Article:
IRIRANGI Files

Here are a couple of pictures which might take a few of you back in time.  Double click on image to enlarge.  These pictures and a few more have been loaded up under the HMNZS IRIRANGI in the Gallery Section.   More to follow as time permits.

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12 Responses to IRIRANGI Files

  1. Jim Dell says:

    The photo of the RLPA (Rotatable Log Periodic Antenna) is at the transmitter site in 1983. The Receive RLPA at NR2 had already been installed. The first time the Transmit RLPA was used was to support a RN ship going back to UK from the Falklands. As she was travelling alone, her passage took her up the west coast of South America and then through the Panama Canal. Upon receiving the first transmission using the RLPA, the RS reported that the signal was ZBZ10 and bouncing off the bulkheads! Sometime in the late 80’s, another Tx and RX RLPAs were added to NT1 and NR2 aerial farms. These aerials made a huge difference to supporting ships at great distances from NZ.

  2. Jim Dell says:

    NT1 had three ex-submarine diesels (Fodens?) for supplying emergency power to the Transmitter building and they were named Papa Bear, Mama Bear and Baby Bear.
    The pic showing the camp and officers’ housing – Four houses were in Park Lane, which is above the rugby field (Thorne Park). I lived in No2, which is 2nd on the left. No1 is not visible through the trees. The house on its own below the playing field was the CO’s house.
    The Irirangi Sports Club was a great project and this pic shows a building about to be attached to the old QM’s Lobby. Many off-watch personnel helped out and the Club was used during the week and weekends.
    The aerial pic of the old camp – the building on the far left is the Senior Rates accommodation. I first went down to Irirangi as a RS and was billeted there with the late Al Tritt as my roomie – boy, could he snore!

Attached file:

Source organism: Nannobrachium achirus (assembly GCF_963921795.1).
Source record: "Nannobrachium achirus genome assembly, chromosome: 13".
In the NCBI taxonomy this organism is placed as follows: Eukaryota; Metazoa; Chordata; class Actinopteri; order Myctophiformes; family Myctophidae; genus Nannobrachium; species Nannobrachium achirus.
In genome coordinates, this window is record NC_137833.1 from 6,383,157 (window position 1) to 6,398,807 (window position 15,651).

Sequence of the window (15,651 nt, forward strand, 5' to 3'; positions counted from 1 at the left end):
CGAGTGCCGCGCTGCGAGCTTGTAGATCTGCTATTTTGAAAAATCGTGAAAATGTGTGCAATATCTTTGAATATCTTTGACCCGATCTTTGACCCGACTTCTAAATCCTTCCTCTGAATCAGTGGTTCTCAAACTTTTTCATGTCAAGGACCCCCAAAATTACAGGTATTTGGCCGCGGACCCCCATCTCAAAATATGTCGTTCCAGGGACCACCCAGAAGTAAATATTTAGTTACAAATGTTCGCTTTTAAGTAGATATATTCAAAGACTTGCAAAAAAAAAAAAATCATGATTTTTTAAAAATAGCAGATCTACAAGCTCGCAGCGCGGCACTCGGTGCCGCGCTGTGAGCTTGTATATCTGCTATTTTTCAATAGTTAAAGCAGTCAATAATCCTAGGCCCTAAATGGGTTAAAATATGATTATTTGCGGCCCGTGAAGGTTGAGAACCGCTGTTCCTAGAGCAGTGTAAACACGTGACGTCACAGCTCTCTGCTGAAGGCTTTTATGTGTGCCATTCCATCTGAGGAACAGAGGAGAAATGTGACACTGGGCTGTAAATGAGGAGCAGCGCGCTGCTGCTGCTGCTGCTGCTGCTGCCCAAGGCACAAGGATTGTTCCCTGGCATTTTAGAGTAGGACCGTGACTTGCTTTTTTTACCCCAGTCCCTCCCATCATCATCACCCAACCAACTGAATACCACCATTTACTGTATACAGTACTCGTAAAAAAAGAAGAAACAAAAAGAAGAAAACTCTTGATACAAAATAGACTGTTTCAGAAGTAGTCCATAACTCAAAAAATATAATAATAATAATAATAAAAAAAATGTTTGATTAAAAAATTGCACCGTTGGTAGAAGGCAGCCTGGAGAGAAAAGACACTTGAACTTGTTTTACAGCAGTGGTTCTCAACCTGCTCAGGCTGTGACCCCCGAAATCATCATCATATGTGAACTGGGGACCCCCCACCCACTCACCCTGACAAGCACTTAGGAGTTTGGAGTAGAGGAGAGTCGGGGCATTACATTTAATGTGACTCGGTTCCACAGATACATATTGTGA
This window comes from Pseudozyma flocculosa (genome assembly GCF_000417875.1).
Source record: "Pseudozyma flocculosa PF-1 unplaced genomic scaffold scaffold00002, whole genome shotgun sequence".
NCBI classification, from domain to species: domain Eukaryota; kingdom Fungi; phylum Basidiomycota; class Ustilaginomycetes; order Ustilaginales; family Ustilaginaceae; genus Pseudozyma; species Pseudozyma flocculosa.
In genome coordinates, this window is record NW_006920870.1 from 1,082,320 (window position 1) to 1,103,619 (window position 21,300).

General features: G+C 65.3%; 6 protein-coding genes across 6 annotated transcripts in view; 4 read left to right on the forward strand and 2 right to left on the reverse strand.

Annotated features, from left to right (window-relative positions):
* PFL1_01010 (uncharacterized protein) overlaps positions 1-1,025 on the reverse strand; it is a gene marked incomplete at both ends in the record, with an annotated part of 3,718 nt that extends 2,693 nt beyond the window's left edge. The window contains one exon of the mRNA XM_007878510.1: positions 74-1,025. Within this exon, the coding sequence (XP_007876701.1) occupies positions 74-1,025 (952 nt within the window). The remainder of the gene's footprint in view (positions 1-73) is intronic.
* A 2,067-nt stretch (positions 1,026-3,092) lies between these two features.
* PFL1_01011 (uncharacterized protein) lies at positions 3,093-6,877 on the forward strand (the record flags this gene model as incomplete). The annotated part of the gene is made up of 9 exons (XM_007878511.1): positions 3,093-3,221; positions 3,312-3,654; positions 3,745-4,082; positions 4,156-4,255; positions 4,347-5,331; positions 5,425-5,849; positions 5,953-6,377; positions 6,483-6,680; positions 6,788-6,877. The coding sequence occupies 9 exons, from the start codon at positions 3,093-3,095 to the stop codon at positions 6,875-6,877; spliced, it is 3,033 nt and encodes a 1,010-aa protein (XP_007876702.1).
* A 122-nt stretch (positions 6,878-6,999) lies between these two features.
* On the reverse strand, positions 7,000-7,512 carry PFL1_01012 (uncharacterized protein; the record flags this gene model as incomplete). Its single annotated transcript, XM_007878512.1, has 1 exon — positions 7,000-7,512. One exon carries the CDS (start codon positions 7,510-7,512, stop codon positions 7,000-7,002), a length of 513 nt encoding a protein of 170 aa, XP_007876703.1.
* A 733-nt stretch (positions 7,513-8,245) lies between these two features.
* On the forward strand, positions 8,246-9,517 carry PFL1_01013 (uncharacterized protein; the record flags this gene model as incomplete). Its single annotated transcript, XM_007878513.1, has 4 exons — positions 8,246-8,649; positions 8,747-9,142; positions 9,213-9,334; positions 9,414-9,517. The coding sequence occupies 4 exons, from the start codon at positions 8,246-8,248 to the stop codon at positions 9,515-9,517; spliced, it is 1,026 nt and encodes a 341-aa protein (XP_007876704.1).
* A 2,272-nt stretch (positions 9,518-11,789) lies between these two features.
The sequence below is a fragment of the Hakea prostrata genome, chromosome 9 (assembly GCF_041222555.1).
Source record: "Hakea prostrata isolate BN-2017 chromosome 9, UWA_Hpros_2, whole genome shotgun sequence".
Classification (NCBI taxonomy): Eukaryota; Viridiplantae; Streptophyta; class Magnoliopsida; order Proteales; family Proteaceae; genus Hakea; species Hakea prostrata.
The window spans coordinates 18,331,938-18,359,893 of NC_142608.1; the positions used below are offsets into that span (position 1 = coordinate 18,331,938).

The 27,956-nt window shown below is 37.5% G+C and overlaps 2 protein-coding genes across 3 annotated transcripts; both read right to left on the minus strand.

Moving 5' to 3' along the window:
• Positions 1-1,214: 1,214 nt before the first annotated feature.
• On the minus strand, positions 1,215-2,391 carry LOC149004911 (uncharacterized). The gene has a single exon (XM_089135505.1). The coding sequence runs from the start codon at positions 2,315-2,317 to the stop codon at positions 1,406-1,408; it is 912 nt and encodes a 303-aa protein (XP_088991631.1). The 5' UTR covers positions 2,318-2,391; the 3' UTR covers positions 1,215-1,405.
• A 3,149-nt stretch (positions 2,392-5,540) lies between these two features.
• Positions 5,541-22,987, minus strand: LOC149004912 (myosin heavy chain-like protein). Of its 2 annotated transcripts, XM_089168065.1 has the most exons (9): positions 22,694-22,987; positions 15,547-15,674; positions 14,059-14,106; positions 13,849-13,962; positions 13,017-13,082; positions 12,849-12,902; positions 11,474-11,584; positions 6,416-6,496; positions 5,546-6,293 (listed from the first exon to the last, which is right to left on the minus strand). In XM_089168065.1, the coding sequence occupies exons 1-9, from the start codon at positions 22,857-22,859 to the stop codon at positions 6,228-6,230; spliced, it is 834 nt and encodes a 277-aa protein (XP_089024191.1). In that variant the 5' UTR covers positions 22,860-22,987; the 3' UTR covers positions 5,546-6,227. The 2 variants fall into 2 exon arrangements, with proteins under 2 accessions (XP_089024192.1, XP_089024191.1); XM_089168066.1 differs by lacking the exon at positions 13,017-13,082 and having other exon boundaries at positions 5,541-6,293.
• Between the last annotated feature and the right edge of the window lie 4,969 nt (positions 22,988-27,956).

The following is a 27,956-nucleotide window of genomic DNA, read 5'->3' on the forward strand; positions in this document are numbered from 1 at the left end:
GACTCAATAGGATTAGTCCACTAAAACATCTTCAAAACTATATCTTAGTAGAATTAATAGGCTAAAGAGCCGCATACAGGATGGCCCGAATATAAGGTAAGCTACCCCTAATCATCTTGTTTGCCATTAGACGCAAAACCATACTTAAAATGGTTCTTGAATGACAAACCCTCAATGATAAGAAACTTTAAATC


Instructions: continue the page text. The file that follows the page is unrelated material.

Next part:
• John Bullock says:

      I wonder if the Foden diesels came from decommissioned Black Boats. I know the Mako (ZMCR P3551) had twin Fodens.

    • John Bullock says:

      The Melbourne Bar in Sembawang, the “lovely” bar girls called Al Tritt “the baby elephant”, otherwise “fluffy duck” to the rest of us!

    • John Bullock says:

      I remember relieving Al Tritt at NR2 for the day watch, however he was not there. As the story goes, he had to go to the Waiouru ATG Hospital because of two serious burn marks across his back-side, caused by nodding off in the receivers crypto office with his rear end pressed against a 2-bar electric wall heater!

  3. Jim Dell says:

    In the early 70’s the SCO was Tug Wilson, Chief was John Paull, and the RS’s were Al Tritt, Doc Watts, Tony Locke and myself (I had relieved John Bullock). I think there was a fifth RS but I can’t recall his name. At one stage, four of the POs were the ones that were on the same Advanced Radio Course – myself, Tony Locke, Gary Johnston and Greg Hartley.

  4. Peter Smith says:

    The picture of the emergency diesel power plant described as Mama Bear et al were not ex-submarine diesels, which drove generators, not alternators. . The authenticity of the Irirangi installation is endorsed by their designer/installer Cdr Jack Williamson who described the process in his oral history. “Two of the 40-ton diesels and their associated alternators and switch gear were obtained from completed hydro electric power stations around the country and a third [smaller] one was located in the pumping tunnel at Mangakino which was close to completion.”
    On a completely separate subject, Photo 63 must have been post 1952 as the CO’s house had been built.

  5. Jim Dell says:

    Photo 63 was taken after 1980. With the exception of the Irirangi Sports Club building, the other buildings in the photo had been given to Stu Sinclair. The old Senior Rates Accommodation became shearers’ quarters. (Bottom left)

  6. Dave Synnott says:

    Where are all the pictures of the Caves and their inhabitants?

  7. Jim Dell says:

    Just remembered who the fith RS was – Pat (Fish) Haddock

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